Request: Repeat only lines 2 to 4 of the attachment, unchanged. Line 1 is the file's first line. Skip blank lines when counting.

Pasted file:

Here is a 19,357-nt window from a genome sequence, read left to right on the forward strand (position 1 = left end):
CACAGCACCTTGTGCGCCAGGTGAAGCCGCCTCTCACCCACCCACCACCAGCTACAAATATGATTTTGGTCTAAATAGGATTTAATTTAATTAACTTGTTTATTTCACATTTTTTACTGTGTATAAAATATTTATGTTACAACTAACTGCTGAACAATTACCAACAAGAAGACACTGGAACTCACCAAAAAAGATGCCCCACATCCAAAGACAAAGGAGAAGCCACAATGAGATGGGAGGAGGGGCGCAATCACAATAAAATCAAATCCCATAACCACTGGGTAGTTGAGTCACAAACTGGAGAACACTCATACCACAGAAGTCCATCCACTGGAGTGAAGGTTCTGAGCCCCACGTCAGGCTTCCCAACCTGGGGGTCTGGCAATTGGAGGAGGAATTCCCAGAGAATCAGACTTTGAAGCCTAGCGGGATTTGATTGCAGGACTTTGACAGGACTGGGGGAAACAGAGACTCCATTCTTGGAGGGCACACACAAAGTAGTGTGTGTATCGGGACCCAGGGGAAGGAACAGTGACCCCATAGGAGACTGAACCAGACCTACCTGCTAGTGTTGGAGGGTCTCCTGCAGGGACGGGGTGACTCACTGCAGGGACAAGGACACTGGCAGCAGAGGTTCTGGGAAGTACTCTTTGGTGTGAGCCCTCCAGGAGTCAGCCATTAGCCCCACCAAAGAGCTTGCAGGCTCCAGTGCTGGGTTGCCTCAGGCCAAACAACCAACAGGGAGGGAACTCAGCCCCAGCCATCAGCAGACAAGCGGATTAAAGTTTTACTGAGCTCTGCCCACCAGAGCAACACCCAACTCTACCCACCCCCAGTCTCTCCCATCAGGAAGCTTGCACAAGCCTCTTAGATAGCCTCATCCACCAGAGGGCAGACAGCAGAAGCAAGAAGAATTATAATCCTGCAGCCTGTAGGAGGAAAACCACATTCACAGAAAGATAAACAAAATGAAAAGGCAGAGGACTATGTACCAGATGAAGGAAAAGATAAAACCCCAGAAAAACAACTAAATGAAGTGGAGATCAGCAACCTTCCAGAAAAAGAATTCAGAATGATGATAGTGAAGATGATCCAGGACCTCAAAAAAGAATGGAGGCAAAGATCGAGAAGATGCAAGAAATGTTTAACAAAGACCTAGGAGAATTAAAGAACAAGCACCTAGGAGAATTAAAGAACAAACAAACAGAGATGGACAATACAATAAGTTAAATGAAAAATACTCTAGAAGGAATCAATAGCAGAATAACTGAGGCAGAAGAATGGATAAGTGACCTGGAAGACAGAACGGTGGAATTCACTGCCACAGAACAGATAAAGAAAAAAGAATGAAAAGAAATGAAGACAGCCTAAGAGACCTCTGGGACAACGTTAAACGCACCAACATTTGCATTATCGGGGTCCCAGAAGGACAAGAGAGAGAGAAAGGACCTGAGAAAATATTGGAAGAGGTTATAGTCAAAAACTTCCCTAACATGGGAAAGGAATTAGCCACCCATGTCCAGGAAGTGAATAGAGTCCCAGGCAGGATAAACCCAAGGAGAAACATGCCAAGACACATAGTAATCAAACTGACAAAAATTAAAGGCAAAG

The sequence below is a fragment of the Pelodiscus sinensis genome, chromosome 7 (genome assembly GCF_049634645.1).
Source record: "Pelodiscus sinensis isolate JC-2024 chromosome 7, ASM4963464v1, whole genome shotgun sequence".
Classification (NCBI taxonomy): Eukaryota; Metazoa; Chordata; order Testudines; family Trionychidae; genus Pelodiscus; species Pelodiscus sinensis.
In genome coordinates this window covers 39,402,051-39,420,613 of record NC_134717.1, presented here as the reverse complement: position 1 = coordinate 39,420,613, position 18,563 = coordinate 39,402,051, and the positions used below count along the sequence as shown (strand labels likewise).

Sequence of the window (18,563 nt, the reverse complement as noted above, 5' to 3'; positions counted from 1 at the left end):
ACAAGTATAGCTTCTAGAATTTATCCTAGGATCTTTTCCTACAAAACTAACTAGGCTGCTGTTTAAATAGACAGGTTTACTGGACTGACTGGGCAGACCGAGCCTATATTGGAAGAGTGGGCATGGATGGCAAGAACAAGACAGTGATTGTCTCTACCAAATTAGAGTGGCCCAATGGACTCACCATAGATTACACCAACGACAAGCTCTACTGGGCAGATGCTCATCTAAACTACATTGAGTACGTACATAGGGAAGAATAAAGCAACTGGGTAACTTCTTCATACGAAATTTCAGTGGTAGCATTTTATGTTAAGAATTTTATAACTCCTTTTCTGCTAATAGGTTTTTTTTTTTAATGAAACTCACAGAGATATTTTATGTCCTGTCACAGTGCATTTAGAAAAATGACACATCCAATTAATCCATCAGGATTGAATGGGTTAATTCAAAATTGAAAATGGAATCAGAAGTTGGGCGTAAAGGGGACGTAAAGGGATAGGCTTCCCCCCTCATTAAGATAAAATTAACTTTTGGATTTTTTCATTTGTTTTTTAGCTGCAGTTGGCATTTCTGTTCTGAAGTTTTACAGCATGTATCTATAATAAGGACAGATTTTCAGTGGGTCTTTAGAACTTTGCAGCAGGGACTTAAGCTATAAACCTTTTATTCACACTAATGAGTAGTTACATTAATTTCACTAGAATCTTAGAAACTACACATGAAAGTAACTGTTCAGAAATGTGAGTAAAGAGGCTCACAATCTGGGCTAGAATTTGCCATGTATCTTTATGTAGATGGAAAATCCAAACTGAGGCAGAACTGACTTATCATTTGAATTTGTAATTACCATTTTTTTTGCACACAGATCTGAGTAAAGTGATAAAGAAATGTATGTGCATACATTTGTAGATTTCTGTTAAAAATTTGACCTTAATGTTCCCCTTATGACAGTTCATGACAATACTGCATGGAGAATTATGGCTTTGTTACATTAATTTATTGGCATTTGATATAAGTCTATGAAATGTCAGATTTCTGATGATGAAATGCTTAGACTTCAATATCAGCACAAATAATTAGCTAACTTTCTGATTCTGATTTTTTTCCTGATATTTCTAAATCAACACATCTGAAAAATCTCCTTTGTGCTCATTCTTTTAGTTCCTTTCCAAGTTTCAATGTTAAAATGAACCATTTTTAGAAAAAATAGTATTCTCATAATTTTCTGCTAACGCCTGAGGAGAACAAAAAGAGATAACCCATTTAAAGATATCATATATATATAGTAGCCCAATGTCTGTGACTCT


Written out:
CACAGCACCTTGTGCGCCAGGTGAAGCCGCCTCTCACCCACCCACCACCAGCTACAAATATGATTTTGGTCTAAATAGGATTTAATTTAATTAACTTGTTTATTTCACATTTTTTACTGTGTATAAAATATTTATGTTACAACTAACTGCTGAACAATTACCAACAAGAAGACACTGGAACTCACCAAAAAAGATGCCCCACATCCAAAGACAAAGGAGAAGCCACAATGAGATGGGAGGAGGGGCGCAATCACAATAAAATCAAATCCCATAACCACTGGGTAGTTGAGTCACAAACTGGAGAACACTCATACCACAGAAGTCCATCCACTGGAGTGAAGGTTCTGAGCCCCACGTCAGGCTTCCCAACCTGGGGGTCTGGCAATTGGAGGAGGAATTCCCAGAGAATCAGACTTTGAAGCCTAGCGGGATTTGATTGCAGGACTTTGACAGGACTGGGGGAAACAGAGACTCCATTCTTGGAGGGCACACACAAAGTAGTGTGTGTATCGGGACCCAGGGGAAGGAACAGTGACCCCATAGGAGACTGAACCAGACCTACCTGCTAGTGTTGGAGGGTCTCCTGCAGGGACGGGGTGACTCACTGCAGGGACAAGGACACTGGCAGCAGAGGTTCTGGGAAGTACTCTTTGGTGTGAGCCCTCCAGGAGTCAGCCATTAGCCCCACCAAAGAGCTTGCAGGCTCCAGTGCTGGGTTGCCTCAGGCCAAACAACCAACAGGGAGGGAACTCAGCCCCAGCCATCAGCAGACAAGCGGATTAAAGTTTTACTGAGCTCTGCCCACCAGAGCAACACCCAACTCTACCCACCCCCAGTCTCTCCCATCAGGAAGCTTGCACAAGCCTCTTAGATAGCCTCATCCACCAGAGGGCAGACAGCAGAAGCAAGAAGAATTATAATCCTGCAGCCTGTAGGAGGAAAACCACATTCACAGAAAGATAAACAAAATGAAAAGGCAGAGGACTATGTACCAGATGAAGGAAAAGATAAAACCCCAGAAAAACAACTAAATGAAGTGGAGATCAGCAACCTTCCAGAAAAAGAATTCAGAATGATGATAGTGAAGATGATCCAGGACCTCAAAAAAGAATGGAGGCAAAGATCGAGAAGATGCAAGAAATGTTTAACAAAGACCTAGGAGAATTAAAGAACAAGCACCTAGGAGAATTAAAGAACAAACAAACAGAGATGGACAATACAATAAGTTAAATGAAAAATACTCTAGAAGGAATCAATAGCAGAATAACTGAGGCAGAAGAATGGATAAGTGACCTGGAAGACAGAACGGTGGAATTCACTGCCACAGAACAGATAAAGAAAAAAGAATGAAAAGAAATGAAGACAGCCTAAGAGACCTCTGGGACAACGTTAAACGCACCAACATTTGCATTATCGGGGTCCCAGAAGGACAAGAGAGAGAGAAAGGACCTGAGAAAATATTGGAAGAGGTTATAGTCAAAAACTTCCCTAACATGGGAAAGGAATTAGCCACCCATGTCCAGGAAGTGAATAGAGTCCCAGGCAGGATAAACCCAAGGAGAAACATGCCAAGACACATAGTAATCAAACTGACAAAAATTAAAGGCAAAG

The sequence below is a fragment of the Pelodiscus sinensis genome, chromosome 7 (genome assembly GCF_049634645.1).
Source record: "Pelodiscus sinensis isolate JC-2024 chromosome 7, ASM4963464v1, whole genome shotgun sequence".